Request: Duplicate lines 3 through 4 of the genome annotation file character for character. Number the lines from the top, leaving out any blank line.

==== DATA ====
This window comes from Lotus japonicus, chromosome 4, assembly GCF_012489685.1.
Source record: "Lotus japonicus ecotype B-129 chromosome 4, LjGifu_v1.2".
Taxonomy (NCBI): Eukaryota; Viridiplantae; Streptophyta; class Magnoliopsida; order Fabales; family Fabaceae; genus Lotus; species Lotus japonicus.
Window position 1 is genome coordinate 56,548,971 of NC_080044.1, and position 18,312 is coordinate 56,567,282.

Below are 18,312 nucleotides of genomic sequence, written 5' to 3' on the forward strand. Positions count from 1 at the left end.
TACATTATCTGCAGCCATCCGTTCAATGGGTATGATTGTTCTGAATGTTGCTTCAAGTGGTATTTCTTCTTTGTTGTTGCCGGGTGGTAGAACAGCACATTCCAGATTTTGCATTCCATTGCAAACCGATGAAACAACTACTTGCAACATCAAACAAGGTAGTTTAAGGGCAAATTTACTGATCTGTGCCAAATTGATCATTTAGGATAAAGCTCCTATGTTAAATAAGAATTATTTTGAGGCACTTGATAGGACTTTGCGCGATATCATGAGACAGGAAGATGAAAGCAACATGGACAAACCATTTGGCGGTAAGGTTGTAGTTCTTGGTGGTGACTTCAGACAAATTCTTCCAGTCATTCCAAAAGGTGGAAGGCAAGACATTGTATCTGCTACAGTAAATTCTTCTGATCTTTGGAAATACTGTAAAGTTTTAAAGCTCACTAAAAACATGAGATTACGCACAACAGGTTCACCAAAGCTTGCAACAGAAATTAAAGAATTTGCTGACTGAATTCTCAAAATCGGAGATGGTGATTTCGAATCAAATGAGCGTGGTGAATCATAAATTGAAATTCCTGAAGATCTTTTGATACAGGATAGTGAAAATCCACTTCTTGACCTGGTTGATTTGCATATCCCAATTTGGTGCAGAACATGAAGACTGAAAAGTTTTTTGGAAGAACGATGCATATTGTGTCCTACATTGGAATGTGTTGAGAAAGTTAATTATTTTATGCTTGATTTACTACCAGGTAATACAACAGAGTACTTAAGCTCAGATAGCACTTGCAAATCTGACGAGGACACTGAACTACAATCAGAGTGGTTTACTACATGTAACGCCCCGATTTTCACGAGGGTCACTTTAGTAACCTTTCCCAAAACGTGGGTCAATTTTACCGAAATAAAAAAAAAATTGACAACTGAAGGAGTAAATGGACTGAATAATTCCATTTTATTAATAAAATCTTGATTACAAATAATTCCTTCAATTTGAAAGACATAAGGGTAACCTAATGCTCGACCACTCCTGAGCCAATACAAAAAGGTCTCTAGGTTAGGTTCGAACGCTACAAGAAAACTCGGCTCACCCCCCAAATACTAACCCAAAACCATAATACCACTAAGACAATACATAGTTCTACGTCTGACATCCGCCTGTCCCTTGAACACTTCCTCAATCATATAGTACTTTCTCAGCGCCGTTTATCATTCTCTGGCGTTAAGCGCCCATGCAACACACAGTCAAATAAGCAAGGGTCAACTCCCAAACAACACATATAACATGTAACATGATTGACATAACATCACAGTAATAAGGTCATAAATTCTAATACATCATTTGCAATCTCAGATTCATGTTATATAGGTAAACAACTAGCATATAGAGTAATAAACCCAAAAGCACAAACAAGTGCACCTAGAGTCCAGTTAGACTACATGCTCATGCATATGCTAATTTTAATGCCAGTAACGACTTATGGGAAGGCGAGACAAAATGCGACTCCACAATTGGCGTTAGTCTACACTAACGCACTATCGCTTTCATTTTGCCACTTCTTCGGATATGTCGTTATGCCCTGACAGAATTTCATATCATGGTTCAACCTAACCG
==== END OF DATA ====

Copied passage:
Taxonomy (NCBI): Eukaryota; Viridiplantae; Streptophyta; class Magnoliopsida; order Fabales; family Fabaceae; genus Lotus; species Lotus japonicus.
Window position 1 is genome coordinate 56,548,971 of NC_080044.1, and position 18,312 is coordinate 56,567,282.